I’m in the early stages of a whole new body of artwork: digging around for ideas and information, testing materials and techniques, developing visual language for abstract thoughts. The big concept: folk and blues music as oral history.
It turns out there’s a weird historical detail, stumbled upon by songwriter Gillian Welch, that at least 3 major events in U.S. history happened on April 14: Lincoln was shot (1865), the Titanic hit an iceberg (1912), and the Black Sunday dust storm devastated the Midwest (1935).
Welch lumps them together in her song “Ruination Day.”
It was not December.
Was not in May.
Was the 14th of April.
That is ruination day.
She made the connection listening to other songs that mention the date:
Woody Guthrie’s “The Great Dust Storm“:
On the 14th day of April of 1935,
There struck the worst of dust storms that ever filled the sky.
Blind Willie Johnson’s “God Moves on the Water”:
Year of nineteen hundred and twelve, April the fourteenth day
Great Titanic struck an iceberg, people had to run and pray.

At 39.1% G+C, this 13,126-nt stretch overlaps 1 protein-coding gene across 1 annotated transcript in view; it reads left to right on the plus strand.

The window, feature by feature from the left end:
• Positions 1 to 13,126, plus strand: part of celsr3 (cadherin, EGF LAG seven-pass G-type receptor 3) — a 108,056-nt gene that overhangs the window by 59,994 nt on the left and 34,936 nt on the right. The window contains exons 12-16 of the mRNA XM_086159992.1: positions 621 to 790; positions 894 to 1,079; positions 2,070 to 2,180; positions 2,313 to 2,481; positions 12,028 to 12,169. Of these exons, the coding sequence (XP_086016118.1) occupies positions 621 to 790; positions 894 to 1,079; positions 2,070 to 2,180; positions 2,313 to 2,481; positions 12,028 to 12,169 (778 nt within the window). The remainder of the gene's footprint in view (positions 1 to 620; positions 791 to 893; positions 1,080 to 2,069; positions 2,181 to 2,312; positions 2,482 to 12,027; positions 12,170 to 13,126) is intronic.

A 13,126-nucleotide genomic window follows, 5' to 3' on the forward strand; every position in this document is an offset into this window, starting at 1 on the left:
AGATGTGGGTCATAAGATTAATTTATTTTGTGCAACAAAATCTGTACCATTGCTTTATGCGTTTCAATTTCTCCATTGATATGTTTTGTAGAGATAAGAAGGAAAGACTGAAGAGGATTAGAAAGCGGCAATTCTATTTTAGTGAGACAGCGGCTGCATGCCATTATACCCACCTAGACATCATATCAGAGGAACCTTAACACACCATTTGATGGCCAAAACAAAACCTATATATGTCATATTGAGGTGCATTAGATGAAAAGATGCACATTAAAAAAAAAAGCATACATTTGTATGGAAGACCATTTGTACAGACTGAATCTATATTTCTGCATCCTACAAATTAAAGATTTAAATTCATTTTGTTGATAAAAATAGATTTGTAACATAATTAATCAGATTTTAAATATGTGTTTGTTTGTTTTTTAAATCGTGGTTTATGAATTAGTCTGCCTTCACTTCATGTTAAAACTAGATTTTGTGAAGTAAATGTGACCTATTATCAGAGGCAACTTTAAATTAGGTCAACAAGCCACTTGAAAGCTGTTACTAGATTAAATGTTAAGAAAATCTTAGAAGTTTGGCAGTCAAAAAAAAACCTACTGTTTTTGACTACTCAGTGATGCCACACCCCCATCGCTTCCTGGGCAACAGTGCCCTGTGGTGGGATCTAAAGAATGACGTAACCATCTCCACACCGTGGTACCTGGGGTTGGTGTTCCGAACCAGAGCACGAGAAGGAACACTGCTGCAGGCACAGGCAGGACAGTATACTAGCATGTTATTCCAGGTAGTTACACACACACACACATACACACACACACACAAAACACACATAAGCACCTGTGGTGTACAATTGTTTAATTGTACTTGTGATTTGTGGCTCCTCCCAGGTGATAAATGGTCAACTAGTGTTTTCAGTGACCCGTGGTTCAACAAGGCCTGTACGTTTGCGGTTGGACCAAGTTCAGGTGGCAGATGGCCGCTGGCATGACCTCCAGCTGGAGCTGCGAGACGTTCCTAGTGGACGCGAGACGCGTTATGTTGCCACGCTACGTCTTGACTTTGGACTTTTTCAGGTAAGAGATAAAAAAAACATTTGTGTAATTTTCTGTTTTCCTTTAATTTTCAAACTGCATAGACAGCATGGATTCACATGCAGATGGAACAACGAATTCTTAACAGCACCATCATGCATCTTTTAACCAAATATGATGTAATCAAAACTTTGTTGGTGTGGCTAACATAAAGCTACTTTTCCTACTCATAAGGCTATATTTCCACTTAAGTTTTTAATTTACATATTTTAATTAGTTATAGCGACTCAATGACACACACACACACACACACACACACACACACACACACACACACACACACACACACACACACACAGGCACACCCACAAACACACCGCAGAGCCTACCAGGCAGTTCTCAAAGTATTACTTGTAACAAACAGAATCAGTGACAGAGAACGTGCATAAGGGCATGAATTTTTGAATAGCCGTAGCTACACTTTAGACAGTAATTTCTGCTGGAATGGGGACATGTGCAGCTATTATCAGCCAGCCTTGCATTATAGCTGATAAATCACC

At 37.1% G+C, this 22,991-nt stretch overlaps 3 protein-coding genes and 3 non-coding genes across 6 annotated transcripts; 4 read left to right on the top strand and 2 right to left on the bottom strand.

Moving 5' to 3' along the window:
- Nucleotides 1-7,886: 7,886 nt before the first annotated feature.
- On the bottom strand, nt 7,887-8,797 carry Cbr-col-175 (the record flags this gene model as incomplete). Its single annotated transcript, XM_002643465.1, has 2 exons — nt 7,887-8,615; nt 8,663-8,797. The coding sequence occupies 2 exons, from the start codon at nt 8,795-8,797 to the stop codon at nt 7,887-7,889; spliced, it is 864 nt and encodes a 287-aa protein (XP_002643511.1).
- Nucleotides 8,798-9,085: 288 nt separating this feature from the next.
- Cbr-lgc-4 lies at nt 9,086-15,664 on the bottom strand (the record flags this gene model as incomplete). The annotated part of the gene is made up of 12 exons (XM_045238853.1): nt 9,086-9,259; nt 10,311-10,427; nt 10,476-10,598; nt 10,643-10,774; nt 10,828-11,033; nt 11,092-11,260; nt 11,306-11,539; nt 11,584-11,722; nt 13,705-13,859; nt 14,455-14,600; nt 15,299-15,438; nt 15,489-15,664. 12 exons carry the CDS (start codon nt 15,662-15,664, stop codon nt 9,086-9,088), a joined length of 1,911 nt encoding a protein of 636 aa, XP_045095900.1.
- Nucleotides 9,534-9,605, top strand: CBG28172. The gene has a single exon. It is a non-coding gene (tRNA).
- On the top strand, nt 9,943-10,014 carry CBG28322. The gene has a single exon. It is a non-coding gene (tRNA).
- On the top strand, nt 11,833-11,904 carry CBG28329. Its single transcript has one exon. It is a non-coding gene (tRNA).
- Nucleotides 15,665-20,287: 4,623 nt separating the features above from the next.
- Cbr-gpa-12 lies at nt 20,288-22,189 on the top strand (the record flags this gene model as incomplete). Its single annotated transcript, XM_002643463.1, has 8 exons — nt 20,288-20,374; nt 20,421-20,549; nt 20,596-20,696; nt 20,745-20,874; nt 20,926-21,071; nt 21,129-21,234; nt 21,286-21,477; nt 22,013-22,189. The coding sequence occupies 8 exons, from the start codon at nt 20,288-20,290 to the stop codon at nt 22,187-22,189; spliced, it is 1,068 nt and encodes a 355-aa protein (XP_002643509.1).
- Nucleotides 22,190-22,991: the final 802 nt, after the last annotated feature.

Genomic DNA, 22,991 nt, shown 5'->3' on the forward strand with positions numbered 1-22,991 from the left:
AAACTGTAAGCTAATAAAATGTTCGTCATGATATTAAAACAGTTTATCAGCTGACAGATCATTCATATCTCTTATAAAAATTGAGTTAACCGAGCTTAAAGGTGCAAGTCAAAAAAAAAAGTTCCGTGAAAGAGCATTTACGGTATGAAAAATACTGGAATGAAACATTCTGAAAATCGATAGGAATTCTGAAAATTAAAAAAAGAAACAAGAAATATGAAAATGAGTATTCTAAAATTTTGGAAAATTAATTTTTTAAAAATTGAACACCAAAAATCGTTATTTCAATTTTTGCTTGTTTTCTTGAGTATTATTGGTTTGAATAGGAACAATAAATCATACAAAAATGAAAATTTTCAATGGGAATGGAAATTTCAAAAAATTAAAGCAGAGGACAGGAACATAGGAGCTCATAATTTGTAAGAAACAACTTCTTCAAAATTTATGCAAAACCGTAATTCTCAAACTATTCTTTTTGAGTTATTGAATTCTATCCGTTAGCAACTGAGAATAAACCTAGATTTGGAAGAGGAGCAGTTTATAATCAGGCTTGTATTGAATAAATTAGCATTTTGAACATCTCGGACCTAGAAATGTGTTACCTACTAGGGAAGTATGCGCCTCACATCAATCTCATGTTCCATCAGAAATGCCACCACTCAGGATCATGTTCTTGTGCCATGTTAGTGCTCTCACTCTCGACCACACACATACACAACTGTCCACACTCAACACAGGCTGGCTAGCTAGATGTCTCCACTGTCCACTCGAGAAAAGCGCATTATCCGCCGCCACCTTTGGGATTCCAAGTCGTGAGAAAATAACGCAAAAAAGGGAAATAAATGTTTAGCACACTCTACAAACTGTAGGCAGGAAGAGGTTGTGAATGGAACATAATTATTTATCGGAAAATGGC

The folk ballad “Booth Killed Lincoln“:
John Wilkes Booth came to Washington, an actor great was he,
He played at Ford’s Theater, and Lincoln went to see;
It was early in April, not many weeks ago,
The people of this fair city all gathered at the show.
Each song tells the story of a devastating event, woven into a memorable narrative through repetition, rhyme and simple phrases.
These four songs form the basis for my next body of artwork; a visual “song cycle” of sorts. I’m keeping many of the elements of my prior music translation systems (notes to color, rhythms to grids), and digging deeper into the repetition, nuance and story-telling inherent in these folks and blues songs.
I’m thinking about our current context for receiving and processing news – memes, tweets, clickbait, short sound-bites – all designed to be fast and attention-grabbing. I’m looking for historical cycles and present-day parallels of political divide (Lincoln), lack of regulation (Titanic), and poor environmental practices (Dust Bowl). I’m wondering about the role of big disasters in our national psyche. I’m leaning into music and art as essential elements of human experience.
April 14 may have just passed, but stay tuned for the debut exhibition of my “Ruination Day” artwork in April of 2019!